Museum of Sake Journal Summer 2016 - Page 37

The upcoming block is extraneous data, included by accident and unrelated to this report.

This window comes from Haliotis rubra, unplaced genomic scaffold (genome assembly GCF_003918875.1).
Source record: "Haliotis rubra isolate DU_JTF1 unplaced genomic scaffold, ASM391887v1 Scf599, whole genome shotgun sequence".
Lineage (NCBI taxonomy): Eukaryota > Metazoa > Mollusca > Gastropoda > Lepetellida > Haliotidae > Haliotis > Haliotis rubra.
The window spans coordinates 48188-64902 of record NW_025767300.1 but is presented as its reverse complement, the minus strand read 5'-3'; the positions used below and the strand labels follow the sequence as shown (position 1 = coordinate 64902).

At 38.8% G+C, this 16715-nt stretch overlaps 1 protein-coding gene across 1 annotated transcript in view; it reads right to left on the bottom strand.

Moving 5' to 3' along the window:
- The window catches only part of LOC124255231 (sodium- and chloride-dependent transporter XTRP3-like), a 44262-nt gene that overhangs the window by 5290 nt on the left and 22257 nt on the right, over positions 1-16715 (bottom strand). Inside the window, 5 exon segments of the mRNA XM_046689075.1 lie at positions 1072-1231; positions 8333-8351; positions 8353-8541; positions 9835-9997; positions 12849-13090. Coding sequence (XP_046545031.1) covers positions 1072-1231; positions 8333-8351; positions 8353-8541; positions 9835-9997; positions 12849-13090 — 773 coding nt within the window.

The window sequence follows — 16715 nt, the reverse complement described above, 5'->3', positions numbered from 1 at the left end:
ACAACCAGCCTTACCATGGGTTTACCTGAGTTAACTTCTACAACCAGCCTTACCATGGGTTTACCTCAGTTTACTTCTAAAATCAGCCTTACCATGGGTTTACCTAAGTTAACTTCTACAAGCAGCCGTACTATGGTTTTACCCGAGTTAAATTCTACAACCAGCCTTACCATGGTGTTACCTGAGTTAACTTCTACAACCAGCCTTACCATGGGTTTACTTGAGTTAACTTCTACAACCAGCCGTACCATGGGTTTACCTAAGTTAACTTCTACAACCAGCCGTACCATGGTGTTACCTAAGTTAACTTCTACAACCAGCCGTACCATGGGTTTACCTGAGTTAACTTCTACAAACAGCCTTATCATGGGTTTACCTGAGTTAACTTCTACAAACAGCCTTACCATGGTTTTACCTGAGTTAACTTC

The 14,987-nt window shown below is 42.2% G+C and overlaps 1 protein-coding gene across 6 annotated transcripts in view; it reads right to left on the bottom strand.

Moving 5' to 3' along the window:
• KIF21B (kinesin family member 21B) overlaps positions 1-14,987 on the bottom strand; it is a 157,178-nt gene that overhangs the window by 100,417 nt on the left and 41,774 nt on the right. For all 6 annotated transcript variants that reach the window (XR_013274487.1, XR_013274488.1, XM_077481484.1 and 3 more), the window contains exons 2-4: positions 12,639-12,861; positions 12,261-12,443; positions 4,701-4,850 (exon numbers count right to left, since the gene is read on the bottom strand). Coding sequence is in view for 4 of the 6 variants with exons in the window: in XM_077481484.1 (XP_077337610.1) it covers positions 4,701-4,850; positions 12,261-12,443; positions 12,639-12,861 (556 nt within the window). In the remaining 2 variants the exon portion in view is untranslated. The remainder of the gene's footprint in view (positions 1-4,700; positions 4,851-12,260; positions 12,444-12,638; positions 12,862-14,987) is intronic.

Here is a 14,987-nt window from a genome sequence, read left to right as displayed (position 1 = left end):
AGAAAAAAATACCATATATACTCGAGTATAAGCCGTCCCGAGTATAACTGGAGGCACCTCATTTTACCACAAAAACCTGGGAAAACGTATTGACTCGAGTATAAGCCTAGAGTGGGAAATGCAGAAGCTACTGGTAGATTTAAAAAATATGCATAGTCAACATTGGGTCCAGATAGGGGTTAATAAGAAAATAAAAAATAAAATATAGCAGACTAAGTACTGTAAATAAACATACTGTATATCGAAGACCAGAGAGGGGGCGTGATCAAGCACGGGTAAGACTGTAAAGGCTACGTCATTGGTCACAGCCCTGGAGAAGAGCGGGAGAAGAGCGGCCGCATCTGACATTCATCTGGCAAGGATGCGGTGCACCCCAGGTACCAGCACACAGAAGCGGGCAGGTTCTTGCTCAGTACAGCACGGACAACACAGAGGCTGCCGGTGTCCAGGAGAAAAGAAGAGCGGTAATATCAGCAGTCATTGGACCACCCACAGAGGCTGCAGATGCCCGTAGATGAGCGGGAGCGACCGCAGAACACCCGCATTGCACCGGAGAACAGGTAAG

WHAT IS GINJO-KA AND WHERE DOES IT COME FROM? YEAST TYPE & POTENTIAL Since 1906, yeast selected for their desirable characteristics have been distributed widely by the Brewing Society of Japan as Brewing Society Yeast (kyokai-kobo). The Brewing Society manages the breeding and multiplication of yeast so that mutations are removed. This means they are a trusted source of the yeast types they supply. These yeast strains were first isolated by a certain breweries or chosen from the New National Sake Contest award winning sake held by National Research Institute of Brewing (NRIB), with the aim of improving brewing techniques and improving the safety of the fermentation process. Until the early twentieth century, sake was generally made using ambient brewery yeast (yeast attached to surfaces that live in the brewery). Over the decades, brewing techniques improved and it became more common to isolate yeast from the foam of one fermentation and use it to innoculate another fermentation, taking advantage of the more predictable performance of the isolated yeast. These isolated yeasts were particular to each individual brewery, giving their own aroma and characteristics which other breweries could not imitate. Yeast name Character Number 6 (Aramasa brewery) Strongly ferment, sharp acidity Gentle aroma Number 7 (Masumi brewery) Strongly ferment, Fruity aroma (Most commonly used for industry yeast) Number 9 (Kumamoto Yeast) Floral and fruity aroma, slightly lower acidity than no.7 (Most commonly used for ginjo sake) Number 10 Fruity aroma, lower acidity Number 11 Strong vitality, high malic acid Number 13 Character of number 9&10 yeast Low acidity Number 1801 Fruity aroma, lower acidity (Popular ginjo yeast in recent years) Shizuoka yeast Fruity aroma, lower acidity Abelia yeast(flower yeast) Fruity, sweet aroma Although the range of sake aromas may not be as wide as that of wine, the purity and elegance of sake stilll tends to amaze many wine lovers. To create a single melon aroma might be a simple request on the consumer side, but on the brewers’ side the battle starts from the very beginning with the choice of rice, with the added complication of Parallel Process Fermentation with microbials. To the novice taster, there might not appear to be a complexity of aroma on the palate, but there certainly is a great deal of complexity going on behind the scenes. Cheers and kanpai ! MUSEUM OF SAKE JOURNAL 37